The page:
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Kenya's Political Crisis Guts Tourism


Executives in Kenya's tourism industry are deeply worried about massive cancellations in hotel and other bookings following violent protests over what are widely believed to be rigged elections. As Cathy Majtenyi reports for VOA from Nairobi, tourism forms the backbone of the Kenyan economy.

Normally at this time of year, hotels, lodges, and other tourist attractions are almost fully booked.

But, industry executives say, bookings across the country as of mid-January range from a 15 to 30 percent occupancy rate.

Peter Mbogua, sales and marketing manager for Serena Hotels, says the situation is disturbing.

"At one of our lodges in Tsavo, next week, I have two days where I do not have a single client," he said. "That lodge would be enjoying an occupancy rate of about 85-90 percent."

Toward the end of December, bookings at most hotels, resorts and other locations were on track for the holiday season. But countrywide protests and riots erupted shortly after the December 27 elections.

Mbogua explains what happened next. "Planes are coming almost empty and picking the clients who are here [and] taking them out," he said. The United States, Britain, and other countries have issued travel advisories on travel to the east African country.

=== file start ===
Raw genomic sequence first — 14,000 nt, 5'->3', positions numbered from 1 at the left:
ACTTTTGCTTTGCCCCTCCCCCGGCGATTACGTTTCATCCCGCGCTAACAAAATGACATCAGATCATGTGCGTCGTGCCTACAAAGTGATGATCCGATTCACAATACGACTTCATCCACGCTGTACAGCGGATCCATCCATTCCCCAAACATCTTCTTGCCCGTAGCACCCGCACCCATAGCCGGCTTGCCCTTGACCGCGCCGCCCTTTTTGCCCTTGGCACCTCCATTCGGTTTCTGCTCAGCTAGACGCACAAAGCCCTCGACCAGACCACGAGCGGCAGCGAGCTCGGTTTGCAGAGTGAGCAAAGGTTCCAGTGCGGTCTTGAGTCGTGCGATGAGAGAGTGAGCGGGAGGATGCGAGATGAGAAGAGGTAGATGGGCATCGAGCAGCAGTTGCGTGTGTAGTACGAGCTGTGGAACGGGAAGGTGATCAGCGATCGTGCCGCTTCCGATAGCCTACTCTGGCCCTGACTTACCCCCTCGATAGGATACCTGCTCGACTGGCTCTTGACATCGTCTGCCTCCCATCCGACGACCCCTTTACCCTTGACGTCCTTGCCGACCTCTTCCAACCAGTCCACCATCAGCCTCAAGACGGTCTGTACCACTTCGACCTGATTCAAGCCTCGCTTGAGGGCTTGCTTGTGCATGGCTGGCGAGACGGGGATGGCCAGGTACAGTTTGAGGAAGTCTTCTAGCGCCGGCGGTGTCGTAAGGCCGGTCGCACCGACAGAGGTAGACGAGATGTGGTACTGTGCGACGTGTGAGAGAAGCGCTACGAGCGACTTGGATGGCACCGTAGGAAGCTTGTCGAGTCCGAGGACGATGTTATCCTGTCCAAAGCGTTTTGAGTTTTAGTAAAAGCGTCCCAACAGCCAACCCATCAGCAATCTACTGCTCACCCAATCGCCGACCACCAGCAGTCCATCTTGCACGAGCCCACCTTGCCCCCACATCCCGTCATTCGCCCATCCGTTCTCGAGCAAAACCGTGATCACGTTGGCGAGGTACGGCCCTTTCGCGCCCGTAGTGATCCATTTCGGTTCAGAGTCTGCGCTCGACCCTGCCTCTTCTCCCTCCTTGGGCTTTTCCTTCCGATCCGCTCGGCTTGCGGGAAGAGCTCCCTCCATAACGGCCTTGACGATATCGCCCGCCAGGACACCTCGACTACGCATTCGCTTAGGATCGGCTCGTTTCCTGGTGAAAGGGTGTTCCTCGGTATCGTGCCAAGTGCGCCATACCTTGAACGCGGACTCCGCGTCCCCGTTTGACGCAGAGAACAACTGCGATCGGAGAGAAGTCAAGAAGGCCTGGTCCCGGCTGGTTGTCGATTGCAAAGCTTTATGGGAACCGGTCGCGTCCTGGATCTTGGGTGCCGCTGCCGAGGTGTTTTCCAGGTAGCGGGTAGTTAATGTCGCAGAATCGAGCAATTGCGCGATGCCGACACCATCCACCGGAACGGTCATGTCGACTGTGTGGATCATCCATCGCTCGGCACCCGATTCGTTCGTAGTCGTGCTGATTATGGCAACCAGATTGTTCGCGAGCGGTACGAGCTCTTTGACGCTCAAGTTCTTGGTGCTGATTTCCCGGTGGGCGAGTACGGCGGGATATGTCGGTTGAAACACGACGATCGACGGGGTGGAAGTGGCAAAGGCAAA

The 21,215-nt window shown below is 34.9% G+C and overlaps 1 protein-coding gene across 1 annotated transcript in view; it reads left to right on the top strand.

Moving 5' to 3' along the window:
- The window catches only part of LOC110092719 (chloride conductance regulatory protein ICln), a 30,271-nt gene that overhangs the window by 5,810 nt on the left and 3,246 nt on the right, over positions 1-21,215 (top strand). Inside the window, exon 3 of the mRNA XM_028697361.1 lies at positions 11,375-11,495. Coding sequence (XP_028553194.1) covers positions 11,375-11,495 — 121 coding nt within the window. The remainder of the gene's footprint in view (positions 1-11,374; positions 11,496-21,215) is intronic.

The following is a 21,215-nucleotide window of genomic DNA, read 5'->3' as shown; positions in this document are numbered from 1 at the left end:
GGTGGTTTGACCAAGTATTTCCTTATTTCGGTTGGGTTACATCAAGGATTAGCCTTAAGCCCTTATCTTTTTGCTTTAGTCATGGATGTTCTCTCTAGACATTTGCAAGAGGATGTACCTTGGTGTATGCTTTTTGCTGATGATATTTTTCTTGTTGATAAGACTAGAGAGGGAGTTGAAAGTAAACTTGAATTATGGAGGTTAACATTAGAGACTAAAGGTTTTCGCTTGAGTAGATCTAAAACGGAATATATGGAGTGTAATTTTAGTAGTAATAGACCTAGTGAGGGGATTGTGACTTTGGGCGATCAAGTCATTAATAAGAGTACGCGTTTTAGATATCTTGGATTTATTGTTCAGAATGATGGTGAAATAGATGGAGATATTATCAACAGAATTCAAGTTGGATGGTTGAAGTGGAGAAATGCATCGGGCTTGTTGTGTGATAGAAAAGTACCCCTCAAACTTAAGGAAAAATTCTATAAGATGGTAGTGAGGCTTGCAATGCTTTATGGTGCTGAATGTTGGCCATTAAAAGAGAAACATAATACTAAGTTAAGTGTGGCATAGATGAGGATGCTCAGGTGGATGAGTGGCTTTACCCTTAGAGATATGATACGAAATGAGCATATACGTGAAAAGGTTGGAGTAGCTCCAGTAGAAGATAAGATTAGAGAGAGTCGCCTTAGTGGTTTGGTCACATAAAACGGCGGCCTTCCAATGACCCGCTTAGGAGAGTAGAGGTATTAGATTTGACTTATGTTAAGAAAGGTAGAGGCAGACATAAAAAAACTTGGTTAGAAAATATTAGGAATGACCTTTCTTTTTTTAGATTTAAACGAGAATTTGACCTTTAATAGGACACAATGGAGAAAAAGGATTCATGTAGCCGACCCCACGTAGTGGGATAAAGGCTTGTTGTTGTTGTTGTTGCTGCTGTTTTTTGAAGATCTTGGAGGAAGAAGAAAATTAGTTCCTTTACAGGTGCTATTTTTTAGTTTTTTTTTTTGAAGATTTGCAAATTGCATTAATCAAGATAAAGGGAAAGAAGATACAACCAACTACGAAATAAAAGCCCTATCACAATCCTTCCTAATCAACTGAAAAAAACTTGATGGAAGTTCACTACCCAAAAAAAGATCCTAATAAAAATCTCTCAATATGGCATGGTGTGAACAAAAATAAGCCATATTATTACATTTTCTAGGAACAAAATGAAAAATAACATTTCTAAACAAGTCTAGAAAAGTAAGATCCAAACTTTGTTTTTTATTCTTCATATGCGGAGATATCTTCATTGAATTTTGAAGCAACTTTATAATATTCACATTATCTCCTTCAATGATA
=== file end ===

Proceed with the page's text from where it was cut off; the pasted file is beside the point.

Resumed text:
Tourism is a major foreign exchange earner in Kenya, bringing in more than $900 million a year.

Mbogua says 500,000 Kenyans are directly employed in tourism, with another 500,000 people such as artisans and farmers being indirectly employed by the industry.

He would not project how much the industry would lose in the first quarter of 2008 or how employment would be affected, but media reports indicate that layoffs in hotels and other places have already begun.

Kenya's Finance Minister Amos Kimunya recently estimated that the violence, which has so far claimed about 500 lives, may have cost the Kenyan economy up to $1 billion.

The chairman of the Kenya Association of Tour Operators, Duncan Muriuki, says at least half of the projected earnings of 60 billion shillings, or a half billion dollars, could be lost.

"If we don't solve the problem, a clear 30-40 billion shillings could be lost and if not, the whole of the projected budget for tourism will be wiped off, of which case the whole industry with over half-million direct employees will go home," he explained.

President Mwai Kibaki and Raila Odinga, leader of the Orange Democratic Movement party, are locking horns over who won the presidential elections, with both claiming to be the winner.

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